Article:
LNG exports represent next step to U.S. energy independence
With all the focus on volatile oil prices, it would not be surprising if most people missed one of the most important energy developments of the year: last month's first export cargo of liquefied natural gas (LNG) from the continental United States.
Dispatched from the Sabine Pass terminal in Louisiana, this LNG shipment - and additional ones to come - not only reinforce America's role as the leader in global energy production but provide another tool for enhancing our relationships with allies, competing with our rivals, and improving our economic and national security.
This would have been unthinkable a little more than a decade ago. In 2005, the United States imported 30 percent of the energy it used. At that time, the Energy Information Administration (EIA) projected that to satisfy domestic demand, we would need to increase LNG imports 16fold in 2025 - from 0.4 trillion cubic feet to 6.4 trillion cubic feet. But thanks to technological breakthroughs and private-sector ingenuity, all these forecasts turned out to be way off base. Last year, the United States produced the largest volume of natural gas in its history. Even with record consumption, the United States is now exporting LNG, and EIA's 2015 Annual Energy Outlook projects that we will be a net energy exporter sometime between 2020 and 2030.
The benefits are numerous. For domestic producers, who are currently coping with record low natural gas prices, the ability to access global markets provides a welcome, if modest, boost.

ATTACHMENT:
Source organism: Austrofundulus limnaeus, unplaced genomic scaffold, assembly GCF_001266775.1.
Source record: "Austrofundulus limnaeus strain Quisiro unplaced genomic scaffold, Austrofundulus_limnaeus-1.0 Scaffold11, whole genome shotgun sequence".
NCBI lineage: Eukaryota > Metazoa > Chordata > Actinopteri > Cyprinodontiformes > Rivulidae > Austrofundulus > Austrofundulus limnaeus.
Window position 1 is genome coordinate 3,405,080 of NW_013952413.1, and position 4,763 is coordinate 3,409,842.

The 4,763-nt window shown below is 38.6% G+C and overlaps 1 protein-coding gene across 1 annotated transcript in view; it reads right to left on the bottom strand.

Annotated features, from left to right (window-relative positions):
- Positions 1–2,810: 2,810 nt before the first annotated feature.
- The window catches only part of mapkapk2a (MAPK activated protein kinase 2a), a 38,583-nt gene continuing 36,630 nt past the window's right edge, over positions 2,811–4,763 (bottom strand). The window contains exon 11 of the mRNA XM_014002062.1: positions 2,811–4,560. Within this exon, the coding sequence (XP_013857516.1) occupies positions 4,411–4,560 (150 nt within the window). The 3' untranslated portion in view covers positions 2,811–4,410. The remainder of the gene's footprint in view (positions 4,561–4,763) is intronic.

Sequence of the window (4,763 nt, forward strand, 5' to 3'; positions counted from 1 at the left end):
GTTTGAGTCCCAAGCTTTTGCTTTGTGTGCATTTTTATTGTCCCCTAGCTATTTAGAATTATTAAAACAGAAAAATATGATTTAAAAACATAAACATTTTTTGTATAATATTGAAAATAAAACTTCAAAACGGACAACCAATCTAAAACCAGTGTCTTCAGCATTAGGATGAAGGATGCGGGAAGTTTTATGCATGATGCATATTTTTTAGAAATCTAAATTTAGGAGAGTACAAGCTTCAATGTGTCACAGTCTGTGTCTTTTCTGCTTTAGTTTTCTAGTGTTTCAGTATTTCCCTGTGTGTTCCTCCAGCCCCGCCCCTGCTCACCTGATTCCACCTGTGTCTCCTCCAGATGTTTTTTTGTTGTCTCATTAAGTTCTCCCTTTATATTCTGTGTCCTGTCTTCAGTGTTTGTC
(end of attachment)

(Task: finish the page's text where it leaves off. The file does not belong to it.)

This is especially critical for states like Pennsylvania that have enjoyed tremen- dous economic gains as a result of the Marcellus Shale gas boom. In fact, from 2008 to 2014, Pennsylvania counties involved in Marcellus Shale operations had 8.7 percent employment growth, compared with just 0.6 percent in non-Marcellus counties, according to the Bureau of Labor Statistics.
Increasing LNG exports can only help the Keystone State's economy grow stronger. According to a study conducted by ICF International, an East Coast consulting firm, Pennsylvania could see more than 59,000 jobs created by 2035, with an additional $10.3 billion in revenue. And notably, these numbers don't take into account the extra jobs and income that will result from modernizing Pennsylvania's infrastructure, such as ports and pipelines, which is necessary to meet the increasing demand for American LNG.
Besides the regional and national benefits, there are also global advantages.
Take Europe for example. Eight of the 28 European Union nations, including Poland, Estonia, Lithuania, and Latvia, remain heavily dependent on Russia for as much as 80 percent of their annual natural gas use. The Europeans recognize that the availability of ample and reliable U.S. supplies will alter that dynamic. Maros Sefcovic, the European Union's energy chief, recently commented in the Wall Street Journal, "Like shale gas was a game changer in the U.S., American gas exports could be a game changer for Europe."
In Asia, we see similar benefits. The International Energy Agency projects that global demand for natural gas will continue to grow 2 percent annually until 2020, with more than 50 percent of incremental growth coming from Asia.